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2 hours ago, Varysblackfyre321 said:

Yes and not all cops are bad and not everything they do is bad.

Not all cops are bad but when bad cops do bad things, "good" cops often stay silent which makes them bad cops at least for a while.

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6 hours ago, Varysblackfyre321 said:

Yes and not all cops are bad and not everything they do is bad.

And I know this response has often been used to deflect from the systemic issues within regards with American Law enforcement but here I think it’s entirely appropriate.

It shows gay men don’t have to be especially feminine. I am not saying being feminine is bad. I’m saying it’s best to showcase being gay is something anyone despite their interests and professions can be and there’s no checklist beyond being gay. I think it’s fair to say many gay men who considered themselves masculine found it a bit harder to reconcile of them being gay with the most common of gay men. 

 

Exactly. Gay cops marching along others in solidarity shows what type of conduct cops should be doing.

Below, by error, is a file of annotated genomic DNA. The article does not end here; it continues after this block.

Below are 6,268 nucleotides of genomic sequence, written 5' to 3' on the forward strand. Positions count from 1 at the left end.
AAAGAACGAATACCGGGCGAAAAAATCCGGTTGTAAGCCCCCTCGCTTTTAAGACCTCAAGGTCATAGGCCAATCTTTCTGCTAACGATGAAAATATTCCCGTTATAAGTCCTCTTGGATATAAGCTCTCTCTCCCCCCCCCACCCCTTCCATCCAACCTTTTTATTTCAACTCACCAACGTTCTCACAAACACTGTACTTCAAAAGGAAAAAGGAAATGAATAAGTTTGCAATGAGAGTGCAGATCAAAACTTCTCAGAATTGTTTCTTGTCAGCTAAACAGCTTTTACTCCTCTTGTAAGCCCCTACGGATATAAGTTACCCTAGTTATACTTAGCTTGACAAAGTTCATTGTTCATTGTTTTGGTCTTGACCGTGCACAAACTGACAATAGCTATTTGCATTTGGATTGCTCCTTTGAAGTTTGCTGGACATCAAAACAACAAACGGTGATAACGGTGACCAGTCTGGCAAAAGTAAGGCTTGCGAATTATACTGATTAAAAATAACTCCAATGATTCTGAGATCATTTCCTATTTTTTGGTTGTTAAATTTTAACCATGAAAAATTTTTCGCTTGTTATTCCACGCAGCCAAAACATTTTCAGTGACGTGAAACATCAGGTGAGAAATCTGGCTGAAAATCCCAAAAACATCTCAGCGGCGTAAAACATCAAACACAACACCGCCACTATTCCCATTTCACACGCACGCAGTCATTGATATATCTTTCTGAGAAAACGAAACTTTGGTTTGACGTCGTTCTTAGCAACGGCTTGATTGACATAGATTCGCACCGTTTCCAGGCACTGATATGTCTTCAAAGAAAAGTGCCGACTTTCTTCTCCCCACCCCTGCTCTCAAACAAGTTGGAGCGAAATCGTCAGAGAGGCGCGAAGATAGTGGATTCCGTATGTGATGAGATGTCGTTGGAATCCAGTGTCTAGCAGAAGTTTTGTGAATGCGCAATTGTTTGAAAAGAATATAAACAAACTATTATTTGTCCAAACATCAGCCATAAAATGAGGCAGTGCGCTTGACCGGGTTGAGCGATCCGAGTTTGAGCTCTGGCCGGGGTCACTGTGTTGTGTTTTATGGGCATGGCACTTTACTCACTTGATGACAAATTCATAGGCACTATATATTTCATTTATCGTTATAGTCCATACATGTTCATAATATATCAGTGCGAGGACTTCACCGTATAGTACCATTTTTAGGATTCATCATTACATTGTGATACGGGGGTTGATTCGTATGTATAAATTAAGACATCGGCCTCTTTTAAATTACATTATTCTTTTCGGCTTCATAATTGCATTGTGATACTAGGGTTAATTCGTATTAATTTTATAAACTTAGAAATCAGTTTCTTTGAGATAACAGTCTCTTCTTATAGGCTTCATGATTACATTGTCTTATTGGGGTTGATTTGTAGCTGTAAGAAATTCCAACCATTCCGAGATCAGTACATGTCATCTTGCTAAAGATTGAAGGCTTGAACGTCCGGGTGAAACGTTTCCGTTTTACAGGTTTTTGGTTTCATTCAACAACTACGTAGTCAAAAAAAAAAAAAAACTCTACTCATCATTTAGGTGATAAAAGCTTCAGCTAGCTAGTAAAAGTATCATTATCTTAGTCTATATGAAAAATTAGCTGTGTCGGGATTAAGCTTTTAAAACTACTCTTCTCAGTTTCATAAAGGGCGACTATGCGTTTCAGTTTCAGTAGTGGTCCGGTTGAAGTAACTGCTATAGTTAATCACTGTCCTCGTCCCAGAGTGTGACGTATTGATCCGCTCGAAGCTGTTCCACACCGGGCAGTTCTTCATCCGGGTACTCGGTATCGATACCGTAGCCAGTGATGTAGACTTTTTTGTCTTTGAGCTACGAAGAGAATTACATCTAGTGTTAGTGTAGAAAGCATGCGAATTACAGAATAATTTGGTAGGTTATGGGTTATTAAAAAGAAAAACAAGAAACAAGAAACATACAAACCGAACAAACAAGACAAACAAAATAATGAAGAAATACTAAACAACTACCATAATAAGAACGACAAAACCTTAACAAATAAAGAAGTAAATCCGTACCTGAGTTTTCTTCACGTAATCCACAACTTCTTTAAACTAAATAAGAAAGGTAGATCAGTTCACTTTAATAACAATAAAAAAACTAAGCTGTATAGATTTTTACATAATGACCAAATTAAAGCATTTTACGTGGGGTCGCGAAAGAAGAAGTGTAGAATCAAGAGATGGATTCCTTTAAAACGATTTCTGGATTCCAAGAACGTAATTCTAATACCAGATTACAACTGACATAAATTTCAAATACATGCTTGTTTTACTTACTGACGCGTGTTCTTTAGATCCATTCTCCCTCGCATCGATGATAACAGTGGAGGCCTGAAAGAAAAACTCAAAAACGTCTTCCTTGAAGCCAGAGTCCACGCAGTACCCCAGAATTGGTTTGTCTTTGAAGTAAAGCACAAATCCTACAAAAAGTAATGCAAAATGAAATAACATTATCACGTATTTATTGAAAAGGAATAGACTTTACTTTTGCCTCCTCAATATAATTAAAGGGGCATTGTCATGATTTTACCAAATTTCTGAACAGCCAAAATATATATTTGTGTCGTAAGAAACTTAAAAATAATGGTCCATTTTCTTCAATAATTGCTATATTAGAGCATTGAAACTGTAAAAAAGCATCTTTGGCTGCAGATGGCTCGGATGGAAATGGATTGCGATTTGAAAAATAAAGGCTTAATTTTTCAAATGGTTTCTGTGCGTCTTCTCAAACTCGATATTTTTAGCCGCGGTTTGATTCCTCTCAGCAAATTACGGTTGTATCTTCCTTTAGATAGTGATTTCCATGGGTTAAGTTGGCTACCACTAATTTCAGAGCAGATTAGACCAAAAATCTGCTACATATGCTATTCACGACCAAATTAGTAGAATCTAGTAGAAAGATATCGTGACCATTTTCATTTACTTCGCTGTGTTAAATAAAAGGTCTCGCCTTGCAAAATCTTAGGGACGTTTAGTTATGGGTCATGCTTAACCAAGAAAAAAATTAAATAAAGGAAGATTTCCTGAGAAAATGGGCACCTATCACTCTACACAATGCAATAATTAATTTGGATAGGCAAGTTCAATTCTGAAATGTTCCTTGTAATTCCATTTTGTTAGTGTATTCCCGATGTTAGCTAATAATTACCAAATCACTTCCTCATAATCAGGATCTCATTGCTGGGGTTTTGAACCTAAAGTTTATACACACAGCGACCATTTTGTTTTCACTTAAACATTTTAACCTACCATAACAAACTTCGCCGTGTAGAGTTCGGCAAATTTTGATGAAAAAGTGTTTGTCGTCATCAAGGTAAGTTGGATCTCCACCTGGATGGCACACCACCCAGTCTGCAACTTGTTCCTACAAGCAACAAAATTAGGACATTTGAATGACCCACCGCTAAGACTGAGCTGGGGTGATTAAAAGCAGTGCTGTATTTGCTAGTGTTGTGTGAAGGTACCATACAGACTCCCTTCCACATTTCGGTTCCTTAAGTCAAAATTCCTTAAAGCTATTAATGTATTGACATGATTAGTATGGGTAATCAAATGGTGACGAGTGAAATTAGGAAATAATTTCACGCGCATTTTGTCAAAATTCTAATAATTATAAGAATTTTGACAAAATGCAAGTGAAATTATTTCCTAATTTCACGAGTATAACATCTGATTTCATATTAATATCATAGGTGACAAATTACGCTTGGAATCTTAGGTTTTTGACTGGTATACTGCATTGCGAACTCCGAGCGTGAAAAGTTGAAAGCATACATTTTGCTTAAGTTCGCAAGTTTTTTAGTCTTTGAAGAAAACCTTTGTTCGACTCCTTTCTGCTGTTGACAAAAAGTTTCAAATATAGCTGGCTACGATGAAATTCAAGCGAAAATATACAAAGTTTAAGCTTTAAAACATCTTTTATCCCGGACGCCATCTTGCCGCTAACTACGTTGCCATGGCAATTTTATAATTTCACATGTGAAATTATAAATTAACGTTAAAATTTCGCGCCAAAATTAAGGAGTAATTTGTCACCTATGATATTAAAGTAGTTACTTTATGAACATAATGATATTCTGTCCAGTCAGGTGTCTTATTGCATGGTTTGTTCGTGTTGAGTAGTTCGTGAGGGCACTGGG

I'll trust the people who organized this made the best decision for them.  

We saw videos last summer of cops marching with BLM protestors and then 20 minutes later kettling them, pepper spraying them, and arresting them.  Trust is earned.

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7 hours ago, Varysblackfyre321 said:

 

It shows gay men don’t have to be especially feminine. I am not saying being feminine is bad. I’m saying it’s best to showcase being gay is something anyone despite their interests and professions can be and there’s no checklist beyond being gay. I think it’s fair to say many gay men who considered themselves masculine found it a bit harder to reconcile of them being gay with the most common of gay men. 

huh, what? 

i cannot even understand what you are on about no matter how many times i read this. 

and seriously,  fuck the police. unless we are talking sting, stewart Copeland and andy summers. those guys are alright in my book.

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1 hour ago, larrytheimp said:

I'll trust the people who organized this made the best decision for them.  

We saw videos last summer of cops marching with BLM protestors and then 20 minutes later kettling them, pepper spraying them, and arresting them.  Trust is earned.